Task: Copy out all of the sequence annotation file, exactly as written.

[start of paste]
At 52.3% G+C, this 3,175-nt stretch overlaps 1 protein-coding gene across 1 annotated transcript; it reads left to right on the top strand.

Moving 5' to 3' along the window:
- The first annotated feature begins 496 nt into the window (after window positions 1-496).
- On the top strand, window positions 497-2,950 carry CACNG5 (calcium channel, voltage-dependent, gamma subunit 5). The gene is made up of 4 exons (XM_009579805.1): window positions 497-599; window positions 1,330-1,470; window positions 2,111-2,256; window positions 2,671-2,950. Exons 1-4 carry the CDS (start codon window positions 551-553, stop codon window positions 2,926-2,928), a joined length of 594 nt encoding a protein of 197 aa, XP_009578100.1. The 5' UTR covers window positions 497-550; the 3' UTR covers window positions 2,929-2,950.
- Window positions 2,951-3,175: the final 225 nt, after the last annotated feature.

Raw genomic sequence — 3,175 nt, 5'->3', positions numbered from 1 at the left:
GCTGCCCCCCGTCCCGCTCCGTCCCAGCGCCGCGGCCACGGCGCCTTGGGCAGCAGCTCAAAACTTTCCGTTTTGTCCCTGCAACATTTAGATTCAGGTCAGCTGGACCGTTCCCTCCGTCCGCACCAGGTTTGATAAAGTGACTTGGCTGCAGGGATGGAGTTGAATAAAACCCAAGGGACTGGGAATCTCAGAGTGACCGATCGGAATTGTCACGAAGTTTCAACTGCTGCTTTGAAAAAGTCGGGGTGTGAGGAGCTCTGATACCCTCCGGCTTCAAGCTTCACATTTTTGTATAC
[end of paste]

At 52.3% G+C, this 3,175-nt stretch overlaps 1 protein-coding gene across 1 annotated transcript; it reads left to right on the top strand.

Moving 5' to 3' along the window:
- The first annotated feature begins 496 nt into the window (after window positions 1-496).
- On the top strand, window positions 497-2,950 carry CACNG5 (calcium channel, voltage-dependent, gamma subunit 5). The gene is made up of 4 exons (XM_009579805.1): window positions 497-599; window positions 1,330-1,470; window positions 2,111-2,256; window positions 2,671-2,950. Exons 1-4 carry the CDS (start codon window positions 551-553, stop codon window positions 2,926-2,928), a joined length of 594 nt encoding a protein of 197 aa, XP_009578100.1. The 5' UTR covers window positions 497-550; the 3' UTR covers window positions 2,929-2,950.
- Window positions 2,951-3,175: the final 225 nt, after the last annotated feature.

Raw genomic sequence — 3,175 nt, 5'->3', positions numbered from 1 at the left:
GCTGCCCCCCGTCCCGCTCCGTCCCAGCGCCGCGGCCACGGCGCCTTGGGCAGCAGCTCAAAACTTTCCGTTTTGTCCCTGCAACATTTAGATTCAGGTCAGCTGGACCGTTCCCTCCGTCCGCACCAGGTTTGATAAAGTGACTTGGCTGCAGGGATGGAGTTGAATAAAACCCAAGGGACTGGGAATCTCAGAGTGACCGATCGGAATTGTCACGAAGTTTCAACTGCTGCTTTGAAAAAGTCGGGGTGTGAGGAGCTCTGATACCCTCCGGCTTCAAGCTTCACATTTTTGTATAC